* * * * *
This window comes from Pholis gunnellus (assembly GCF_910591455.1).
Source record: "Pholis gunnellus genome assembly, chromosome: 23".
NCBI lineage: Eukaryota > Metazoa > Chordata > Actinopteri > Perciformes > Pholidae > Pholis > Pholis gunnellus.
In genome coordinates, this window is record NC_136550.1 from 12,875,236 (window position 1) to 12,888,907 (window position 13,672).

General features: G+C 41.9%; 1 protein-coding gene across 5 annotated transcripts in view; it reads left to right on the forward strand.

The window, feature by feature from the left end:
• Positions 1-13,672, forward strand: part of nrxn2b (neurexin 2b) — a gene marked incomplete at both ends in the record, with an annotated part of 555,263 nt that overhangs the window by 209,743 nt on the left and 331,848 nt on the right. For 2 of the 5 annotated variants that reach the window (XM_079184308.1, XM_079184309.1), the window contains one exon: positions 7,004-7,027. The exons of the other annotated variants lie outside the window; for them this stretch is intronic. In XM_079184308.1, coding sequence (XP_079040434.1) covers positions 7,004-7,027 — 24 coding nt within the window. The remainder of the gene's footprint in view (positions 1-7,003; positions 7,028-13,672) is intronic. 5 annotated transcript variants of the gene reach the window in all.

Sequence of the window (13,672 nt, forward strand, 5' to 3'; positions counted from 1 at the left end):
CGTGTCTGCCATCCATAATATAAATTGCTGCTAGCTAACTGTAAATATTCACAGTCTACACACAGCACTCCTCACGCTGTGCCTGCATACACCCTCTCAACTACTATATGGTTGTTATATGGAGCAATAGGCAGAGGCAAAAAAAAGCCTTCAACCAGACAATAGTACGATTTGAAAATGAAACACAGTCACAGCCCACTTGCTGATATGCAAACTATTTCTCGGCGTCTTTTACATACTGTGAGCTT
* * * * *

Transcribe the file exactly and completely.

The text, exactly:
This window comes from Pholis gunnellus (assembly GCF_910591455.1).
Source record: "Pholis gunnellus genome assembly, chromosome: 23".
NCBI lineage: Eukaryota > Metazoa > Chordata > Actinopteri > Perciformes > Pholidae > Pholis > Pholis gunnellus.
In genome coordinates, this window is record NC_136550.1 from 12,875,236 (window position 1) to 12,888,907 (window position 13,672).

General features: G+C 41.9%; 1 protein-coding gene across 5 annotated transcripts in view; it reads left to right on the forward strand.

The window, feature by feature from the left end:
• Positions 1-13,672, forward strand: part of nrxn2b (neurexin 2b) — a gene marked incomplete at both ends in the record, with an annotated part of 555,263 nt that overhangs the window by 209,743 nt on the left and 331,848 nt on the right. For 2 of the 5 annotated variants that reach the window (XM_079184308.1, XM_079184309.1), the window contains one exon: positions 7,004-7,027. The exons of the other annotated variants lie outside the window; for them this stretch is intronic. In XM_079184308.1, coding sequence (XP_079040434.1) covers positions 7,004-7,027 — 24 coding nt within the window. The remainder of the gene's footprint in view (positions 1-7,003; positions 7,028-13,672) is intronic. 5 annotated transcript variants of the gene reach the window in all.

Sequence of the window (13,672 nt, forward strand, 5' to 3'; positions counted from 1 at the left end):
CGTGTCTGCCATCCATAATATAAATTGCTGCTAGCTAACTGTAAATATTCACAGTCTACACACAGCACTCCTCACGCTGTGCCTGCATACACCCTCTCAACTACTATATGGTTGTTATATGGAGCAATAGGCAGAGGCAAAAAAAAGCCTTCAACCAGACAATAGTACGATTTGAAAATGAAACACAGTCACAGCCCACTTGCTGATATGCAAACTATTTCTCGGCGTCTTTTACATACTGTGAGCTT